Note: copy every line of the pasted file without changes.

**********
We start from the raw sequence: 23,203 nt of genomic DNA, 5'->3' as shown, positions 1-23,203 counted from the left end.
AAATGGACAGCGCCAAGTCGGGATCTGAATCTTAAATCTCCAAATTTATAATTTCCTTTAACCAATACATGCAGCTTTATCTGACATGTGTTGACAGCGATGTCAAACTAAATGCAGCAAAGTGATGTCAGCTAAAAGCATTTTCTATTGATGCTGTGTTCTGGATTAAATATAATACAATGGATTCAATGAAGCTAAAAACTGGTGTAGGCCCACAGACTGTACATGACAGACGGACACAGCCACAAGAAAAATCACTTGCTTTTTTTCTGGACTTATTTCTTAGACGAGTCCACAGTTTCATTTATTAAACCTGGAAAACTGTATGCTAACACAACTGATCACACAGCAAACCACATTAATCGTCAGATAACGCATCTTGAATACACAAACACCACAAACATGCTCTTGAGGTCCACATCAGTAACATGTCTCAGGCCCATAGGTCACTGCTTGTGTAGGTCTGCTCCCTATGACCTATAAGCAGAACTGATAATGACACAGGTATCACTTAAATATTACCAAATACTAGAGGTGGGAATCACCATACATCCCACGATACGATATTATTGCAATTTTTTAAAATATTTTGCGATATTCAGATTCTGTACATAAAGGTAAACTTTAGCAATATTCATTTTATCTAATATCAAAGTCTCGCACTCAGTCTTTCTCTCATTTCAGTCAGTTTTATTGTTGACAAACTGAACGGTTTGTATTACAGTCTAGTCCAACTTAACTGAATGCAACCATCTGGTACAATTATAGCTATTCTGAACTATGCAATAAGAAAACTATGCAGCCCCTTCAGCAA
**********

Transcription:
We start from the raw sequence: 23,203 nt of genomic DNA, 5'->3' as shown, positions 1-23,203 counted from the left end.
AAATGGACAGCGCCAAGTCGGGATCTGAATCTTAAATCTCCAAATTTATAATTTCCTTTAACCAATACATGCAGCTTTATCTGACATGTGTTGACAGCGATGTCAAACTAAATGCAGCAAAGTGATGTCAGCTAAAAGCATTTTCTATTGATGCTGTGTTCTGGATTAAATATAATACAATGGATTCAATGAAGCTAAAAACTGGTGTAGGCCCACAGACTGTACATGACAGACGGACACAGCCACAAGAAAAATCACTTGCTTTTTTTCTGGACTTATTTCTTAGACGAGTCCACAGTTTCATTTATTAAACCTGGAAAACTGTATGCTAACACAACTGATCACACAGCAAACCACATTAATCGTCAGATAACGCATCTTGAATACACAAACACCACAAACATGCTCTTGAGGTCCACATCAGTAACATGTCTCAGGCCCATAGGTCACTGCTTGTGTAGGTCTGCTCCCTATGACCTATAAGCAGAACTGATAATGACACAGGTATCACTTAAATATTACCAAATACTAGAGGTGGGAATCACCATACATCCCACGATACGATATTATTGCAATTTTTTAAAATATTTTGCGATATTCAGATTCTGTACATAAAGGTAAACTTTAGCAATATTCATTTTATCTAATATCAAAGTCTCGCACTCAGTCTTTCTCTCATTTCAGTCAGTTTTATTGTTGACAAACTGAACGGTTTGTATTACAGTCTAGTCCAACTTAACTGAATGCAACCATCTGGTACAATTATAGCTATTCTGAACTATGCAATAAGAAAACTATGCAGCCCCTTCAGCAA